“Sales after the inspection are phenomenal. Our average follow-up sale is $700, including work for cus-tomers who decide not to buy a car based upon the results of the inspection. People remember the CI. We inspected one customer’s Honda and came up with an initial estimate of $2800. We prioritized the repairs for her and performed them all in three visits over the next 18 months. Best of all, we were able to accurately predict everything the car needed. In all that time, her only other automotive needs were regular oil changes.”
Steve Griff, owner of four Golden Wrench Auto Service stores in Minnesota’s Twin Cities area, is similarly enthusiastic:
“It’s a great program. At first I thought $99 was a lot to ask for an inspection, but at this point we have no problem selling it. The customers who have it done are really happy with it. They’re hav-ing us do all the work and saying ‘now we don’t have to worry about this thing anymore.’ They do a CI before they buy, take the results back to the seller, renegotiate the price, then bring it back to us and say ‘OK, fix it.’ Another customer was driving to Mexico, so for his peace of mind he had us do one before he left. Our average ticket after a CI runs just about $2100.
“We market the inspections every way we can: on our website, with a display holding pam-phlets that people see as they walk in the front door and with direct mail. We’ve also had good luck with a coupon that features a discount for CI’s performed before the owner takes the vehicle on a trip.”
Eddie Butler, owner of Butler Automotive in Augusta, Georgia, has successfully marketed to new customers by running small ads promoting CI’s in the classified section of his local newspaper. The ads include his company logo and state: “Know the exact condition of any vehicle.”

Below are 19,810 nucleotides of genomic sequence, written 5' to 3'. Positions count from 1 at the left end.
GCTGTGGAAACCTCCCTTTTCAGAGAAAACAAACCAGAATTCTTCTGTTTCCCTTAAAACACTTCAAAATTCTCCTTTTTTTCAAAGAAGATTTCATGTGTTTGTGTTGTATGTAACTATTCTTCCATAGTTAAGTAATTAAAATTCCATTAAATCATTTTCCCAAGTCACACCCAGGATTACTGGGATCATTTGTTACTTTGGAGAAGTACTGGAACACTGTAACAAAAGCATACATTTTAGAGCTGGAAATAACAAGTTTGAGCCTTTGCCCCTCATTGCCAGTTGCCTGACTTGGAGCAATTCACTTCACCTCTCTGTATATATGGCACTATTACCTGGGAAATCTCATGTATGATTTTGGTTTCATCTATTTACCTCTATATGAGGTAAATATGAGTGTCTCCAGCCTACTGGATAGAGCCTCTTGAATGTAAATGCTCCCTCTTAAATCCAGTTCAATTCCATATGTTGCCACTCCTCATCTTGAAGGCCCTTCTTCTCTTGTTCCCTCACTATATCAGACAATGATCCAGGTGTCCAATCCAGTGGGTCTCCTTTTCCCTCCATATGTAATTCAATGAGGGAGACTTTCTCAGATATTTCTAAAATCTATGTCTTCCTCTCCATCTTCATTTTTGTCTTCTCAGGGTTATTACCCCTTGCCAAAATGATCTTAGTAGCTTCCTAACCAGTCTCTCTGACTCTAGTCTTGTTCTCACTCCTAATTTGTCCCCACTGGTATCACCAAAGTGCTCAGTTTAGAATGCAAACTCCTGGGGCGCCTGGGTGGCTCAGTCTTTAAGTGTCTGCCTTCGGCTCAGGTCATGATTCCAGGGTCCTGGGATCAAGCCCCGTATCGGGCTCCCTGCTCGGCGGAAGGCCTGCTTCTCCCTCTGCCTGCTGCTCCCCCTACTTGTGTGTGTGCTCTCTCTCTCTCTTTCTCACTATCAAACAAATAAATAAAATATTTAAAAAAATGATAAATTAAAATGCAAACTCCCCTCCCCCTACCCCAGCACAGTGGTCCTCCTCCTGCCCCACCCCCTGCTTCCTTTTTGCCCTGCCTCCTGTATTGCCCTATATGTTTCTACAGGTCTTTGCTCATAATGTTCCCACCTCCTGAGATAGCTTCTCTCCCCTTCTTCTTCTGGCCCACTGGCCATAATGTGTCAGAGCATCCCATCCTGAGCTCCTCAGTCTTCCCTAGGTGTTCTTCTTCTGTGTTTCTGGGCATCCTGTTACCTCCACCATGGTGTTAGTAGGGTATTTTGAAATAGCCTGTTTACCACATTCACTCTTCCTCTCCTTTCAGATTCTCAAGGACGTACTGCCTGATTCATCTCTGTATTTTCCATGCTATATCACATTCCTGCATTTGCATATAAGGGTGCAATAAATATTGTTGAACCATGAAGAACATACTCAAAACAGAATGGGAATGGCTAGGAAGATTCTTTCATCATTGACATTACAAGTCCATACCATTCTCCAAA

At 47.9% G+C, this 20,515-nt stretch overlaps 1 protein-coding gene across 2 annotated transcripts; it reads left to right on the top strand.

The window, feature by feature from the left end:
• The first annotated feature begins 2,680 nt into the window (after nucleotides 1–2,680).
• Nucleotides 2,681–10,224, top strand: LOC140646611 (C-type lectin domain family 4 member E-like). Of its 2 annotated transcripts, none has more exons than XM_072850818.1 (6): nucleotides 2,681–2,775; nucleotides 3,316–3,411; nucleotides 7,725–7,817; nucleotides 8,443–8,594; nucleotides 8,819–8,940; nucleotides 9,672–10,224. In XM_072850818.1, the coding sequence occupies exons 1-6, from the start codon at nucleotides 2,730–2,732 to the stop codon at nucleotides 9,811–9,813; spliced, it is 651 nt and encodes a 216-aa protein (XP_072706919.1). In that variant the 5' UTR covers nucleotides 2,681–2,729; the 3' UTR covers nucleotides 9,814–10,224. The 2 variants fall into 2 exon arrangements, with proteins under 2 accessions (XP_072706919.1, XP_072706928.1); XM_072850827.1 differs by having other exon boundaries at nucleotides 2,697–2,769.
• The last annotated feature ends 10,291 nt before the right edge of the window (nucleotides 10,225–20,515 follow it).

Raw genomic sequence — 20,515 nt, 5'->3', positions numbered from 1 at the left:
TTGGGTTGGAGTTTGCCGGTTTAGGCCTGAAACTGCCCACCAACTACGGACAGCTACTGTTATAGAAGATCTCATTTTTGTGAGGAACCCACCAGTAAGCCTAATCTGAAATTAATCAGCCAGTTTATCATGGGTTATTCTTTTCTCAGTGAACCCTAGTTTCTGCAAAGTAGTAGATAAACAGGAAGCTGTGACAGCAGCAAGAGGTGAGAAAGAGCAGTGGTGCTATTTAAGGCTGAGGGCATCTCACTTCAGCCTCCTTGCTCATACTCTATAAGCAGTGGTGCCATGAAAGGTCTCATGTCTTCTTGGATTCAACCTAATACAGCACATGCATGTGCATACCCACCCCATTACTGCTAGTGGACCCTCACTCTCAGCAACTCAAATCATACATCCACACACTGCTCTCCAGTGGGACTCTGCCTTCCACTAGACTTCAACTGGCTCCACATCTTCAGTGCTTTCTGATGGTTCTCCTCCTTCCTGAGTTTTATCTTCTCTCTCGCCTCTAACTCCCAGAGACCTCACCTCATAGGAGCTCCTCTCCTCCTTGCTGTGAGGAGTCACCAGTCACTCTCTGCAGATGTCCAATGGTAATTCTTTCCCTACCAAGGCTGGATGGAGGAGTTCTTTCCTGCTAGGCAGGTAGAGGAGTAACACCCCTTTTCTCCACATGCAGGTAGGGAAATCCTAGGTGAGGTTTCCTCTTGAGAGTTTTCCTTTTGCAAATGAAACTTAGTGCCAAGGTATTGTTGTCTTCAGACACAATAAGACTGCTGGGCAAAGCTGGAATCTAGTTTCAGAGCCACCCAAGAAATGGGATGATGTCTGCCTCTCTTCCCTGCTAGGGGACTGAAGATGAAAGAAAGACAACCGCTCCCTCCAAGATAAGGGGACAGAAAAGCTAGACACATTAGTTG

Butler says the benefits of being a CIC go beyond getting new customers:
“Implementing the CI’s pointed out some of our flaws. It taught us something about procedures and the way we market. The brochures [explaining the CI] are superior to any literature we had for any of our other programs. So we’ve reconsidered how to market all our other services.”
He’s also happy with the type of customer pur-chasing a CI:
“There’s always something to learn. There are customers who are willing to spend $150 before they even buy the car — especially for cars selling for $10,000 to $15,000 or more. The people who buy a pre-inspection are the ones who want their hands held, but they’re also the people who will spend $1000 on a car that’s already run-ning fine. They’re more maintenance-conscious, Type-A customers, as opposed to the other kind of customers who will drive with the MIL on, as long as they’re convinced their car isn’t about to explode.”